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Born on April 8th 1911, Douglas Hyde came from a Methodist background. He would attend “Spouters’ Corner” on the BristolDowns and, after hearing Wal Hannington speak on the executed Sacco and Vanzetti, he joined the International Class War Prisoners’ Association in 1927.
Hyde joined the Communist Party, aged 17, and, looking for work as a dental technician, moved to north Wales, where he was so isolated that he was the only Party member between Chester and Holyhead. He worked at first within the ILP, until he established Communist Party branches and Left Book Club groups. During the Spanish Civil War, he organised activity for the Spanish Medical Aid Fund managing to enrol Megan Lloyd George as its president.
After eight years, he moved to the London area where, on Party instructions, he joined the Woking Labour Party, secretly recruiting many of its members to the Communist Party and then pulling out blocks of members in stages, each time announcing the formation of a new Party branch. Producing ostensible local Labour Party journals, such as one called “Atom”, developed Hyde’s journalistic skills to such an extent that he was taken on by the Daily Worker. Hyde was exempt from military service for medical reasons so, as staff were called up, Hyde found himself being given editorial responsibilities.
When the January 1941 ban on the paper was imposed, Hyde was given the job of setting up an underground press and a distribution system for an illegal newspaper. He gave literally hundreds of Marxist education classes for the Party and was the London District’s “tutor of the year” in 1940.
By the time of his once infamous break with the Party, he was tutor to the Party’s Musicians’ Group, largely drawn from the big bands that were typical of the period, including that of the famous `Geraldo’. The strains that came with the cold war saw a former friend, fellow Communist and wartime staffer on the Daily Worker, Ludwig Freund, who had become Czechoslovakia’s economy minister, executed for espionage. Hyde’s disillusionment came out in a desire to be inducted into the Catholic church, which he did whilst still working for the Daily Worker. In 1948, a Party member saw him leaving church after receiving mass and Hyde resigned as news editor of the Daily Worker and from the Communist Party. His action was blown up out of all proportion by the media of the day, which had a field day. His 1951 best-seller, “I believed”, became a key ideological weapon against the Communist Party.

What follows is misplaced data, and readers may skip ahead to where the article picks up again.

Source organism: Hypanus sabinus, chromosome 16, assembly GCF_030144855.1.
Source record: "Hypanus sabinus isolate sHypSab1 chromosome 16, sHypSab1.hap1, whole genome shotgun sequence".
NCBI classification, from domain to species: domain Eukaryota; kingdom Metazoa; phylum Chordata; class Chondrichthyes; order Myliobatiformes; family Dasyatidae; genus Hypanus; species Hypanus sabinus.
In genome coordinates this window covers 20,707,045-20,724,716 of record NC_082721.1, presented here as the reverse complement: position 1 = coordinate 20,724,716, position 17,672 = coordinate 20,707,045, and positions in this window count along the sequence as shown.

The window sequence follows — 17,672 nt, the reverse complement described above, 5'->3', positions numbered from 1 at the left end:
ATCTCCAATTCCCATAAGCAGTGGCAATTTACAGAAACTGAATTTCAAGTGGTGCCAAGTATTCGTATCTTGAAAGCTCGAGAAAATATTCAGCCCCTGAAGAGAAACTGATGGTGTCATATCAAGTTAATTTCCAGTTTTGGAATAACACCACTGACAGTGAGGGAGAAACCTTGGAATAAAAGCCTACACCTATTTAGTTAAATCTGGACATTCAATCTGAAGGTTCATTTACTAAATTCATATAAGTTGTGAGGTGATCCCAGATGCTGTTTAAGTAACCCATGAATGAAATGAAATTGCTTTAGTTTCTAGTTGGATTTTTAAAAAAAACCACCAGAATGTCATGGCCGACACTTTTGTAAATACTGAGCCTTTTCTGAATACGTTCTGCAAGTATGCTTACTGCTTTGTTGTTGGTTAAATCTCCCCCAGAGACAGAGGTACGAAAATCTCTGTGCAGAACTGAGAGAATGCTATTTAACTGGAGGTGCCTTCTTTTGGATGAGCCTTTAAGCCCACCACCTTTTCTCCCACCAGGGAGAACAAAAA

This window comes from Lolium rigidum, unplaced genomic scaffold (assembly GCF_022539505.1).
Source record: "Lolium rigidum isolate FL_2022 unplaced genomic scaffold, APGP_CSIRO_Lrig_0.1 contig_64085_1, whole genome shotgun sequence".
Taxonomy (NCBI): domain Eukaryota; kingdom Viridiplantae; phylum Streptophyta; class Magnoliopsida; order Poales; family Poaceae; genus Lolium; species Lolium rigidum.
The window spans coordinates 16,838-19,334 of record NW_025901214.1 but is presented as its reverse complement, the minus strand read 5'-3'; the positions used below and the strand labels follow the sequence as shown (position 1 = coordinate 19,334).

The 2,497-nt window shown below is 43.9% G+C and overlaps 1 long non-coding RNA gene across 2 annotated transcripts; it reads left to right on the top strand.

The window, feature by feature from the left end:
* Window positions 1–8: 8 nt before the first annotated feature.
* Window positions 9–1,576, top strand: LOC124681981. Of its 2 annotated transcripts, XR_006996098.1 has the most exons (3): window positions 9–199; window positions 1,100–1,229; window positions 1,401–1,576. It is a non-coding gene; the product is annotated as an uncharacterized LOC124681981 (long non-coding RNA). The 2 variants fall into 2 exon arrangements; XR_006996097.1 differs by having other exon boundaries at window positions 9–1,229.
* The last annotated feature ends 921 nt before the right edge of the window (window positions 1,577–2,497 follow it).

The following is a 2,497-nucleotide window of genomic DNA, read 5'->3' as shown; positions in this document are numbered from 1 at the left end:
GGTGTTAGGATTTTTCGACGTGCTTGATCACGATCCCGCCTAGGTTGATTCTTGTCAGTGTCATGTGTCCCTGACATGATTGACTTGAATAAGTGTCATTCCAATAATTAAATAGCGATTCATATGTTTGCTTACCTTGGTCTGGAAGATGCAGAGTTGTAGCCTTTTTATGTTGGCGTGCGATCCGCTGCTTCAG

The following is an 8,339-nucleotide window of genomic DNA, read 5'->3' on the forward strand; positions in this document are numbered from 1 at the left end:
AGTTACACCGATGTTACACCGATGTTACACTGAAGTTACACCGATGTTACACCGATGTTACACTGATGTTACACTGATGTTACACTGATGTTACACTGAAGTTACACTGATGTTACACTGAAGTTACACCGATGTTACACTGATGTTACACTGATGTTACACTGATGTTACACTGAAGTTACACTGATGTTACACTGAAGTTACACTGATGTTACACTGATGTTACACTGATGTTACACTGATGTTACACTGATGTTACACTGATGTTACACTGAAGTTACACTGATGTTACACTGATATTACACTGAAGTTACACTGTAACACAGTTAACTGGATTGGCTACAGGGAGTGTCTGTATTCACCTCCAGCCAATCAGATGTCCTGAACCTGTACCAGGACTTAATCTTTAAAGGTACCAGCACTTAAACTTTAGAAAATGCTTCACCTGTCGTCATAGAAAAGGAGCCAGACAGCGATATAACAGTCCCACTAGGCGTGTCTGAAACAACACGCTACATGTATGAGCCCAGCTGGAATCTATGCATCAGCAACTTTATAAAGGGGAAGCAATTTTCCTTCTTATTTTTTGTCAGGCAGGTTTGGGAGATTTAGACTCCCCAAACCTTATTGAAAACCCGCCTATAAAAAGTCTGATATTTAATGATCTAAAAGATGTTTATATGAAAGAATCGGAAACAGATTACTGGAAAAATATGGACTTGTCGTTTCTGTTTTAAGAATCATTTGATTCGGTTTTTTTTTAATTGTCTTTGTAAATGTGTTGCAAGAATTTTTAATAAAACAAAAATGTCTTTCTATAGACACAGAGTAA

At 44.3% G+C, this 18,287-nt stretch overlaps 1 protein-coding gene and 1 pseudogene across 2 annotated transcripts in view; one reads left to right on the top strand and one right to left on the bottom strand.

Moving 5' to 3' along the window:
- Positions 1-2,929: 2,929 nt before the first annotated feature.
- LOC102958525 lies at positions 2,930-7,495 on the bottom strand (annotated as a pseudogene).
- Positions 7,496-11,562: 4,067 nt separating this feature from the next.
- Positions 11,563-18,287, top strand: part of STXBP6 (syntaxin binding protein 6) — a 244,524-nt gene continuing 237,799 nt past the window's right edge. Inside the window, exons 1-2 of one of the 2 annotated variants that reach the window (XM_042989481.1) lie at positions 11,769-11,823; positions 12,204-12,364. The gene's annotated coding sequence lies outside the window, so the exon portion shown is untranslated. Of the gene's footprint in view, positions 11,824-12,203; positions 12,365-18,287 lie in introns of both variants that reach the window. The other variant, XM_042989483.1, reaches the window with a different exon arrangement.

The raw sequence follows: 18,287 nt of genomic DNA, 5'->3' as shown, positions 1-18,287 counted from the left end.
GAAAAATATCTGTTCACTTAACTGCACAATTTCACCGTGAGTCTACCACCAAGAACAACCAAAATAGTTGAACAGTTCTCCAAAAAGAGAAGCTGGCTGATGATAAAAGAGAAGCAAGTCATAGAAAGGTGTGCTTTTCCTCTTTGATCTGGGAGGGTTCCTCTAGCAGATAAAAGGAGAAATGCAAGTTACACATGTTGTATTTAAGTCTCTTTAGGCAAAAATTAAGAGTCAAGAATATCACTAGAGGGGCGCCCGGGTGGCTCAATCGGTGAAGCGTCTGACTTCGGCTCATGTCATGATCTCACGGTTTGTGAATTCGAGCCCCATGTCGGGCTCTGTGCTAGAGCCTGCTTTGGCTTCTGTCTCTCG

During the 1960s, Hyde’s Catholicism took on a liberation theology edge and he was much associated with campaigning for the release of political prisoners in Africa, Asia and Latin America. He himself spent two and a half years in Asian jails. But the Catholicism of the Vatican began to alienate him and, as Communism became less associated with the dark days of the cold war, Hyde began once again to identify with Marxism. He was still strongly influenced by the materialist conception of history and valued Communist Party members as stalwarts of the struggle for a better society. Hyde died on September 19th 1996, aged 85.
Source: Guardian 21st September 1996